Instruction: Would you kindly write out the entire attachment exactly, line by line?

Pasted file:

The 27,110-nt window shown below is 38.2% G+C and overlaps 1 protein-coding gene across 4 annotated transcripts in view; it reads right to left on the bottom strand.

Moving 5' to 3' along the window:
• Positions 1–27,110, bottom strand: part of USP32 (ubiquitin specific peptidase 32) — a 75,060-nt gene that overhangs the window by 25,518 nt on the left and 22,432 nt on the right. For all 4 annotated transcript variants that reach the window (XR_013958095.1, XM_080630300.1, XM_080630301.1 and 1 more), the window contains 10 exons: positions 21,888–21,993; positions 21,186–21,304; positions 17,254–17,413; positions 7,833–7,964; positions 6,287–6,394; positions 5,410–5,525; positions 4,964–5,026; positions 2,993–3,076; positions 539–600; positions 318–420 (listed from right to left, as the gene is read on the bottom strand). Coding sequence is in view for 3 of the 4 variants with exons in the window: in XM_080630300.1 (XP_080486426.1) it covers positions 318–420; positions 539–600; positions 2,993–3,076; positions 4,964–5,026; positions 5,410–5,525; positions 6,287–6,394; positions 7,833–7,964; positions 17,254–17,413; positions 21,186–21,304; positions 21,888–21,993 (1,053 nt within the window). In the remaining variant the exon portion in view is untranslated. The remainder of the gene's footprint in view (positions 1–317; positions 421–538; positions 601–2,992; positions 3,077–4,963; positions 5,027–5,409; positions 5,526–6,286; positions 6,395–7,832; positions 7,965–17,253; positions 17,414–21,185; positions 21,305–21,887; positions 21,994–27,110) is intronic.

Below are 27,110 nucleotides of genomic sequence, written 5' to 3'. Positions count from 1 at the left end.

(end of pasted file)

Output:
The 27,110-nt window shown below is 38.2% G+C and overlaps 1 protein-coding gene across 4 annotated transcripts in view; it reads right to left on the bottom strand.

Moving 5' to 3' along the window:
• Positions 1–27,110, bottom strand: part of USP32 (ubiquitin specific peptidase 32) — a 75,060-nt gene that overhangs the window by 25,518 nt on the left and 22,432 nt on the right. For all 4 annotated transcript variants that reach the window (XR_013958095.1, XM_080630300.1, XM_080630301.1 and 1 more), the window contains 10 exons: positions 21,888–21,993; positions 21,186–21,304; positions 17,254–17,413; positions 7,833–7,964; positions 6,287–6,394; positions 5,410–5,525; positions 4,964–5,026; positions 2,993–3,076; positions 539–600; positions 318–420 (listed from right to left, as the gene is read on the bottom strand). Coding sequence is in view for 3 of the 4 variants with exons in the window: in XM_080630300.1 (XP_080486426.1) it covers positions 318–420; positions 539–600; positions 2,993–3,076; positions 4,964–5,026; positions 5,410–5,525; positions 6,287–6,394; positions 7,833–7,964; positions 17,254–17,413; positions 21,186–21,304; positions 21,888–21,993 (1,053 nt within the window). In the remaining variant the exon portion in view is untranslated. The remainder of the gene's footprint in view (positions 1–317; positions 421–538; positions 601–2,992; positions 3,077–4,963; positions 5,027–5,409; positions 5,526–6,286; positions 6,395–7,832; positions 7,965–17,253; positions 17,414–21,185; positions 21,305–21,887; positions 21,994–27,110) is intronic.

Below are 27,110 nucleotides of genomic sequence, written 5' to 3'. Positions count from 1 at the left end.